Bio: Farha Ghannam is the Eugene Lang Research Professor of Anthropology at  Swarthmore College. Her work focuses on urban life, spatial practices, globalization,  embodiment, gender, food and taste, and class politics. She is the author of Live and Die like  a Man: Gender Dynamics in Urban Egypt (Stanford 2013) and Remaking the Modern: Space,  Relocation, and the Politics of Identity in a Global Cairo (California 2002). Her work has  been published in several journals including the American Ethnologist, Visual Anthropology,  the Journal of Middle Eastern Studies, and Ethnos. Currently, she is working on a book  entitled “The Gender of Class: Social Inequalities in Daily Life in Urban Egypt.” She had  served as the president of the Middle East Section of the American Anthropological  Association and is currently serving as the president of the Association for Middle East  Anthropology, an affiliate of the Middle East Studies Association. 


April 4, 2022, 4-6P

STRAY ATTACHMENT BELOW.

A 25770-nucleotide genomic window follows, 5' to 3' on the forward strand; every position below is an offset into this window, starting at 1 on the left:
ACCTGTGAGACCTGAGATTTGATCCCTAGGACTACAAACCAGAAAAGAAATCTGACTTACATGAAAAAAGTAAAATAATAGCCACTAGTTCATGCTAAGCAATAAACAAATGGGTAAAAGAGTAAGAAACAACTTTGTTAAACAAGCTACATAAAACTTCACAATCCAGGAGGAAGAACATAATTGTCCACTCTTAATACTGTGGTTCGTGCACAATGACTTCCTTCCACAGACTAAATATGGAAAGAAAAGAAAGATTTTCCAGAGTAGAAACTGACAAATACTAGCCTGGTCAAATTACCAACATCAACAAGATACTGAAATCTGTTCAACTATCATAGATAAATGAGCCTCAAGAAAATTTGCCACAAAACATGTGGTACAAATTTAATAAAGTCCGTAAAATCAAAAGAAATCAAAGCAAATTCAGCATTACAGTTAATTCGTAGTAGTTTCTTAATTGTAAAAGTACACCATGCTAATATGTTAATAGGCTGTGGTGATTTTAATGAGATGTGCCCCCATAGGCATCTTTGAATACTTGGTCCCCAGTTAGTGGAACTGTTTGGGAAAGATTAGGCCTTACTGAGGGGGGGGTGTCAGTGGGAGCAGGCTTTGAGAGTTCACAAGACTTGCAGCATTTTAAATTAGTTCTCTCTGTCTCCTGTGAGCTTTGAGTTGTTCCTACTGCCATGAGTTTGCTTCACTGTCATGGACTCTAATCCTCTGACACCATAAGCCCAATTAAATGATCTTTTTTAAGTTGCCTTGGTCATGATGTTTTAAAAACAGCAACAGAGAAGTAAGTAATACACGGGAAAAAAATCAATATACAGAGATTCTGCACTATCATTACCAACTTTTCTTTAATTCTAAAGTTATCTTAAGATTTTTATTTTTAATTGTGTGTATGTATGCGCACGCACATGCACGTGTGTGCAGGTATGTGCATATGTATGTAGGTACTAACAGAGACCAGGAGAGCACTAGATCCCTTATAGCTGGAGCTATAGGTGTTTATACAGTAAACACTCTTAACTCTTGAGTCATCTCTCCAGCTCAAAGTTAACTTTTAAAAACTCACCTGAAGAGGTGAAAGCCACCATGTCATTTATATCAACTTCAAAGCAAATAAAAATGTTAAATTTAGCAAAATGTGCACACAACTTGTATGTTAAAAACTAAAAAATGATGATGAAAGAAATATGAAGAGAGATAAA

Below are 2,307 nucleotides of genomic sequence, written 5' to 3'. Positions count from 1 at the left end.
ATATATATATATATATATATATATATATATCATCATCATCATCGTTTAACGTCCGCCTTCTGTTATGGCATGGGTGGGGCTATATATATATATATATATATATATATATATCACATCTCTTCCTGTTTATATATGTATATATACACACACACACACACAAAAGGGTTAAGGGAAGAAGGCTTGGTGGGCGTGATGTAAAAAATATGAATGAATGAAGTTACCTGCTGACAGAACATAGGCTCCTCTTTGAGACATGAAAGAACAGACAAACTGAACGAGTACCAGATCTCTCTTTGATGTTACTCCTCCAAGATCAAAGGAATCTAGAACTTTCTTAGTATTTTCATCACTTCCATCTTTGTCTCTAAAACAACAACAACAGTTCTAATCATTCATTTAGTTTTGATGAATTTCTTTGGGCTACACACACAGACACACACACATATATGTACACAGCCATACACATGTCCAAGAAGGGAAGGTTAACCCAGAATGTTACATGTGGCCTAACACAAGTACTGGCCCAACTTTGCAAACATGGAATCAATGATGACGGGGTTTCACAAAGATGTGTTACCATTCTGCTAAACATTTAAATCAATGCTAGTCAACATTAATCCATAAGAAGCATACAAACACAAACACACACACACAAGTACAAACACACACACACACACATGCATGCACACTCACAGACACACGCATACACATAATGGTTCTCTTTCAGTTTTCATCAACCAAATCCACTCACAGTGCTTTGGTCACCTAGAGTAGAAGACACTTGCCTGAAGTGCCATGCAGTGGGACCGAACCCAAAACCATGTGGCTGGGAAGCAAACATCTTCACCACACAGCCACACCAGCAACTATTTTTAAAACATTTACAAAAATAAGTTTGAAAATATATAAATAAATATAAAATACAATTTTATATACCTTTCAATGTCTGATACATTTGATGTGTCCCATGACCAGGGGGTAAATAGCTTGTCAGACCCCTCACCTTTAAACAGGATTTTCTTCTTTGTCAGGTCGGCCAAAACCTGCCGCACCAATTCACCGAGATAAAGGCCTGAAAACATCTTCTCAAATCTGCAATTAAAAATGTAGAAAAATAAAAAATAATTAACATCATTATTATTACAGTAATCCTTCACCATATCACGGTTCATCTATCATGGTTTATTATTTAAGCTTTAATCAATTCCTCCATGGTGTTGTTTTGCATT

Lecture title: Is Post-Classical Islamic Theology a Part of the History of Philosophy? 

Guest speaker: Jari Kaukua  

For a long time, it was commonplace to think that philosophy in the Islamic world underwent a rapid decline around the death of Averroes in 1198 CE. During the past two decades, however, several scholars have challenged the received view by showing that not only self-styled philosophers (falāsifa, ḥukamāʾ) but also Muslim theologians (mutakallimūn), well beyond the twelfth century, continued to fervently discuss the quintessentially philosophical questions that were central to recognised philosophers like Abū Naṣr al-Fārābī and Avicenna. This emerging consensus was recently attacked by Dimitri Gutas, who argues that the “post-classical” authors are not real philosophers, because they give up certain attitudes essential to the philosopher, such as the radical open-endedness of one’s investigation. The crucial question underlying the debate is, of course, what is a valid concept of philosophy for the historiography of philosophy. After a preliminary answer to this question, I will consider the work of some central post-classical authors in its light.